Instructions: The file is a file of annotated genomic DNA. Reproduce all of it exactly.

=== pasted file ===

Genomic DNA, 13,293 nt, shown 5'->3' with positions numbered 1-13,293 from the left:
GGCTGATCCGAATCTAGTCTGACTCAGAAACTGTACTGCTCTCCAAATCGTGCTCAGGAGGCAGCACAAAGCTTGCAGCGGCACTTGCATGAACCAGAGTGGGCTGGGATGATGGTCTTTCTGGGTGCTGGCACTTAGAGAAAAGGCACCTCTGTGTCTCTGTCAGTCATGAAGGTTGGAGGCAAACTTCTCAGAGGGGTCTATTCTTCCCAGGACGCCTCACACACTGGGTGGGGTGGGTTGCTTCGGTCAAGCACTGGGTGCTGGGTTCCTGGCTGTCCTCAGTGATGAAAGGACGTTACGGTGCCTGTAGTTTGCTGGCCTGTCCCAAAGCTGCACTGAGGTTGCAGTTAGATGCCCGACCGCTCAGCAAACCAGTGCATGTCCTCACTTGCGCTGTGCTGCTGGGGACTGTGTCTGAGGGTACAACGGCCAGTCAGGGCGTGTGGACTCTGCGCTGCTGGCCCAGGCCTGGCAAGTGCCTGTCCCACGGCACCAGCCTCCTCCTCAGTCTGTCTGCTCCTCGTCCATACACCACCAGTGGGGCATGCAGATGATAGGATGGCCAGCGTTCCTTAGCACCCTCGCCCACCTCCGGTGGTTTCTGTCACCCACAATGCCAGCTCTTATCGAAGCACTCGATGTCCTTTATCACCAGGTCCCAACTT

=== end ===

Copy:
Genomic DNA, 13,293 nt, shown 5'->3' with positions numbered 1-13,293 from the left:
GGCTGATCCGAATCTAGTCTGACTCAGAAACTGTACTGCTCTCCAAATCGTGCTCAGGAGGCAGCACAAAGCTTGCAGCGGCACTTGCATGAACCAGAGTGGGCTGGGATGATGGTCTTTCTGGGTGCTGGCACTTAGAGAAAAGGCACCTCTGTGTCTCTGTCAGTCATGAAGGTTGGAGGCAAACTTCTCAGAGGGGTCTATTCTTCCCAGGACGCCTCACACACTGGGTGGGGTGGGTTGCTTCGGTCAAGCACTGGGTGCTGGGTTCCTGGCTGTCCTCAGTGATGAAAGGACGTTACGGTGCCTGTAGTTTGCTGGCCTGTCCCAAAGCTGCACTGAGGTTGCAGTTAGATGCCCGACCGCTCAGCAAACCAGTGCATGTCCTCACTTGCGCTGTGCTGCTGGGGACTGTGTCTGAGGGTACAACGGCCAGTCAGGGCGTGTGGACTCTGCGCTGCTGGCCCAGGCCTGGCAAGTGCCTGTCCCACGGCACCAGCCTCCTCCTCAGTCTGTCTGCTCCTCGTCCATACACCACCAGTGGGGCATGCAGATGATAGGATGGCCAGCGTTCCTTAGCACCCTCGCCCACCTCCGGTGGTTTCTGTCACCCACAATGCCAGCTCTTATCGAAGCACTCGATGTCCTTTATCACCAGGTCCCAACTT